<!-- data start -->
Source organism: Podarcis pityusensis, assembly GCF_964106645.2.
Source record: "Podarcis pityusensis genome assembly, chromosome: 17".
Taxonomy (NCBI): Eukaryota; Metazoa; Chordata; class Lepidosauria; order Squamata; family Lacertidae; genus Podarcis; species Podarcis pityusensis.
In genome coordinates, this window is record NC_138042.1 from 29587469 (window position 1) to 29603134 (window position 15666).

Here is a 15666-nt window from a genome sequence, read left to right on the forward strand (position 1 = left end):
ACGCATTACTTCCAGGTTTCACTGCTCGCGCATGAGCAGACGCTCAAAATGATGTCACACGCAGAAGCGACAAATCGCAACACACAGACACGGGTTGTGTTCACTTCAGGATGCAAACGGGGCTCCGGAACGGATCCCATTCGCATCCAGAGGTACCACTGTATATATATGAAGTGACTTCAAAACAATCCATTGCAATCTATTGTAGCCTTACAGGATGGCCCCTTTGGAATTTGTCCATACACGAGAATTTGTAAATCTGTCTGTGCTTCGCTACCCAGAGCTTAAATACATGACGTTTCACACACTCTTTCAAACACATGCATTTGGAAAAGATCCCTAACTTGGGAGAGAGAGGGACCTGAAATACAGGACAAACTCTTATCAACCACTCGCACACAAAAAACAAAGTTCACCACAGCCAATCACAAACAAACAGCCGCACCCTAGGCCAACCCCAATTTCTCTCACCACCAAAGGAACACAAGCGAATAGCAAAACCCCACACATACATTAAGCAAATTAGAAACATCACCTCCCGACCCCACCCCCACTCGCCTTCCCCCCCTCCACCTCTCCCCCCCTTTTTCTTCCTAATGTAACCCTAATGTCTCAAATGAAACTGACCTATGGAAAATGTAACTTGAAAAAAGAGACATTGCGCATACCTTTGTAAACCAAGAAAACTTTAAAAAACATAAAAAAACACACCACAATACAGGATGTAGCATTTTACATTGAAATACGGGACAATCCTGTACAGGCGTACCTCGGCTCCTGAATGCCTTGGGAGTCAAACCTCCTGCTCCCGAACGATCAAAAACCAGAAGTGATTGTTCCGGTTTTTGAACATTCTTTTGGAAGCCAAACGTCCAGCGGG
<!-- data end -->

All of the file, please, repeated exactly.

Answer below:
Source organism: Podarcis pityusensis, assembly GCF_964106645.2.
Source record: "Podarcis pityusensis genome assembly, chromosome: 17".
Taxonomy (NCBI): Eukaryota; Metazoa; Chordata; class Lepidosauria; order Squamata; family Lacertidae; genus Podarcis; species Podarcis pityusensis.
In genome coordinates, this window is record NC_138042.1 from 29587469 (window position 1) to 29603134 (window position 15666).

Here is a 15666-nt window from a genome sequence, read left to right on the forward strand (position 1 = left end):
ACGCATTACTTCCAGGTTTCACTGCTCGCGCATGAGCAGACGCTCAAAATGATGTCACACGCAGAAGCGACAAATCGCAACACACAGACACGGGTTGTGTTCACTTCAGGATGCAAACGGGGCTCCGGAACGGATCCCATTCGCATCCAGAGGTACCACTGTATATATATGAAGTGACTTCAAAACAATCCATTGCAATCTATTGTAGCCTTACAGGATGGCCCCTTTGGAATTTGTCCATACACGAGAATTTGTAAATCTGTCTGTGCTTCGCTACCCAGAGCTTAAATACATGACGTTTCACACACTCTTTCAAACACATGCATTTGGAAAAGATCCCTAACTTGGGAGAGAGAGGGACCTGAAATACAGGACAAACTCTTATCAACCACTCGCACACAAAAAACAAAGTTCACCACAGCCAATCACAAACAAACAGCCGCACCCTAGGCCAACCCCAATTTCTCTCACCACCAAAGGAACACAAGCGAATAGCAAAACCCCACACATACATTAAGCAAATTAGAAACATCACCTCCCGACCCCACCCCCACTCGCCTTCCCCCCCTCCACCTCTCCCCCCCTTTTTCTTCCTAATGTAACCCTAATGTCTCAAATGAAACTGACCTATGGAAAATGTAACTTGAAAAAAGAGACATTGCGCATACCTTTGTAAACCAAGAAAACTTTAAAAAACATAAAAAAACACACCACAATACAGGATGTAGCATTTTACATTGAAATACGGGACAATCCTGTACAGGCGTACCTCGGCTCCTGAATGCCTTGGGAGTCAAACCTCCTGCTCCCGAACGATCAAAAACCAGAAGTGATTGTTCCGGTTTTTGAACATTCTTTTGGAAGCCAAACGTCCAGCGGG